The bottom line is that if you have paid money to own a domain then you should, at the least, buy from a domain registrar that offers email forwarding for their accounts (we prefer Namecheap who do include free email forwarding). You can also create a domain email address from the cpanel given to you by your hosting providers—they’ll also provide at least one free email address for your account.
If you’re on a quest for high quality email hosting, you’ve probably got one of two motives: Either you’re a business owner in need of a professional means to communicate with clients and company contacts, or you’re an individual establishing your personal brand. In either case, you want a reliable email service, unlimited resources, and, ideally, a free domain at which to host your email accounts.
Syntactically correct, verified email addresses do not guarantee that an email box exists. Thus many mail servers use other techniques and check the mailbox existence against relevant systems such as the Domain Name System for the domain or using callback verification to check if the mailbox exists. Callback verification is an imperfect solution, as it may be disabled to avoid a directory harvest attack.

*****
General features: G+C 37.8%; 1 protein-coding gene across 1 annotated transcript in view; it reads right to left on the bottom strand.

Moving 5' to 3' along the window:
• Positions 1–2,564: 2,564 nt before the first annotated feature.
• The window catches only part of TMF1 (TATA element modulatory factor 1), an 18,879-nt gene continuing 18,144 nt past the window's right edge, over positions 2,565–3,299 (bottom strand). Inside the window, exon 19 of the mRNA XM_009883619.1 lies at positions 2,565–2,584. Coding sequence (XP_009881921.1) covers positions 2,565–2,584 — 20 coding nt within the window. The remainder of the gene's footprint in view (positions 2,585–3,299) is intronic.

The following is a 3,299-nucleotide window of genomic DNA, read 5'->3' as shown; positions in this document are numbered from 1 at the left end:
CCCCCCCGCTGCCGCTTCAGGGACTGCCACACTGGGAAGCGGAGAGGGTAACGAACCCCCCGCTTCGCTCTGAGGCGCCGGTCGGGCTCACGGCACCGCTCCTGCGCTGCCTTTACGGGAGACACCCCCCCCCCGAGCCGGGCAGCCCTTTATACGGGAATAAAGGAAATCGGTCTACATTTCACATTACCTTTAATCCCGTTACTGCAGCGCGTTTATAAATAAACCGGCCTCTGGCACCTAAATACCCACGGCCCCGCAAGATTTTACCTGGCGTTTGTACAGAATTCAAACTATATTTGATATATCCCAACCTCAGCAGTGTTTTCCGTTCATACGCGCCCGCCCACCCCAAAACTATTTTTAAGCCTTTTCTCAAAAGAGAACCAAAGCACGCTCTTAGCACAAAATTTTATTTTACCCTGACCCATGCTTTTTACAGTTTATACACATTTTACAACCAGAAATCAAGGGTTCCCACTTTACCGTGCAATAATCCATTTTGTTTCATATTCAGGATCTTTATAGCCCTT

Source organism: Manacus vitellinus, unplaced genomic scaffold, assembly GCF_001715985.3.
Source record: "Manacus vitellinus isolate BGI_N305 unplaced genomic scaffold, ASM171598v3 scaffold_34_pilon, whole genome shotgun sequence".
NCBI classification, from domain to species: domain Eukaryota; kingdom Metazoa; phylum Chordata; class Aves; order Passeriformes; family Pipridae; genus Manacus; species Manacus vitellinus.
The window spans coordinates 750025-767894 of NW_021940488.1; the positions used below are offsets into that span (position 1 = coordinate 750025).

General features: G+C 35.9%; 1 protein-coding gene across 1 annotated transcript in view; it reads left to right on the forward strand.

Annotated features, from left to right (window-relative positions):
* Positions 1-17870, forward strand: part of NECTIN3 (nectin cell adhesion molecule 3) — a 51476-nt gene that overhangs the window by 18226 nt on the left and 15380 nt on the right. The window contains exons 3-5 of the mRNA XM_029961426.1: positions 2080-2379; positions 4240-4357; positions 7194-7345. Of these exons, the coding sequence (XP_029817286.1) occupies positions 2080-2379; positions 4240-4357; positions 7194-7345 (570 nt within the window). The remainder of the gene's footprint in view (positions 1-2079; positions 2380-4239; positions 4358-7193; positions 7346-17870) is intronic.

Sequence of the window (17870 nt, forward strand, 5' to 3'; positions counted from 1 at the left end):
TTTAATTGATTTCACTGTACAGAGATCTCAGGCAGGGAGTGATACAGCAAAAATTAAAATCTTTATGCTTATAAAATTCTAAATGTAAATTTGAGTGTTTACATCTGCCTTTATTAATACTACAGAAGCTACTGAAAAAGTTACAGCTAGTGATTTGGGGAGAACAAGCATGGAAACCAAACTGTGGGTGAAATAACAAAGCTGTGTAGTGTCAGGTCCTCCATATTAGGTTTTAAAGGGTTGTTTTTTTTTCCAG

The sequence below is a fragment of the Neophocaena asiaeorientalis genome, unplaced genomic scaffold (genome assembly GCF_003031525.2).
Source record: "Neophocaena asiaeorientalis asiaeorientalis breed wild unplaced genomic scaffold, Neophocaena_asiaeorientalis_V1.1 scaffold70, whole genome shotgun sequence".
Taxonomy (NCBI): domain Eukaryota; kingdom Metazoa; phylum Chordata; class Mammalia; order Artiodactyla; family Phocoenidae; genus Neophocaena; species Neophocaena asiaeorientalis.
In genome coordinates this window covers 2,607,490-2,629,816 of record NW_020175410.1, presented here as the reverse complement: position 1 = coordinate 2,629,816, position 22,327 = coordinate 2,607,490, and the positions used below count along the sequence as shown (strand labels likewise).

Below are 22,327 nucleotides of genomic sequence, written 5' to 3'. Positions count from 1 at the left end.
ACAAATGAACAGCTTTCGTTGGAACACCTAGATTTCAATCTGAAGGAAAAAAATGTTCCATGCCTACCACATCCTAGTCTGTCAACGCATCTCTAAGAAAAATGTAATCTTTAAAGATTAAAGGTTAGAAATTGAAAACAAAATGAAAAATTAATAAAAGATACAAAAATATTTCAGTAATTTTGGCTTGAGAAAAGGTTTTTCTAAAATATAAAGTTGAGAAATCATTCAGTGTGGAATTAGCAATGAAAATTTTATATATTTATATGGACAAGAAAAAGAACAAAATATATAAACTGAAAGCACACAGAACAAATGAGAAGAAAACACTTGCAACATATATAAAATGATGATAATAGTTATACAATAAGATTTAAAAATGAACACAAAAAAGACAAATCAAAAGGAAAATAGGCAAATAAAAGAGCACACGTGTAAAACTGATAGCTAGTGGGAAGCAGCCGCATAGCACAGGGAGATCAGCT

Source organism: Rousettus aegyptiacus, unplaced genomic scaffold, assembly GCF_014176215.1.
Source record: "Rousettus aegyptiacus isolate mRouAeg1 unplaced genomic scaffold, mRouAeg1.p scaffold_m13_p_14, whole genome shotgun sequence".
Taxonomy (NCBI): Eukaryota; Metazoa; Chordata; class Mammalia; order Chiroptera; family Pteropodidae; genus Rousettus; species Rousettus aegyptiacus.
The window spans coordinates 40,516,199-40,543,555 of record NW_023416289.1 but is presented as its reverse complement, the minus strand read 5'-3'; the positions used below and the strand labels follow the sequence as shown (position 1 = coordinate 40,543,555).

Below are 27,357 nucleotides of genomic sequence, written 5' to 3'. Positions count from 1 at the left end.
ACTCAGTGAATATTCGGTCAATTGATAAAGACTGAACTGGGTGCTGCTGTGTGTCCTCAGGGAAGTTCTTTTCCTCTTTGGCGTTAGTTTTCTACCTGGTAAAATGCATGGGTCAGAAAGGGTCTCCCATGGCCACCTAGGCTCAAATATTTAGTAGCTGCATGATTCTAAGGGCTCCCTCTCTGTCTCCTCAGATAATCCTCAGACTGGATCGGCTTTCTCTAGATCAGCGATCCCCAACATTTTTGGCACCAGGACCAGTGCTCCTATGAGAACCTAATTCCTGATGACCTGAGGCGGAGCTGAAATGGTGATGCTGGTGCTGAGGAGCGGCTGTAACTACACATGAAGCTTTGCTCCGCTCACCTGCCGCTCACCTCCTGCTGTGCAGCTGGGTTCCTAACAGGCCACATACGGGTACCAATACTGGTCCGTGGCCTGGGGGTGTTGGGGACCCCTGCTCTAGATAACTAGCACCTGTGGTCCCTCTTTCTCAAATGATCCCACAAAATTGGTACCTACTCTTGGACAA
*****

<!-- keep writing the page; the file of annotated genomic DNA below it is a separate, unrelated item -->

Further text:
I find it really annoying that people who used to check their email regularly, now leave large intervals between accessing their messages. This seems to be a social media thing where they’re all busy putting up their lunch pictures etc. etc. up for ‘everyone’ to see. Unfortunately this behaviour seems to be spilling over to the less conscientious in their work activities and they seem to be treating digital mail with contempt in some cases. Guess it’s back to paper mail and ‘snail’ delivery – not that that always gets the attention it deserves.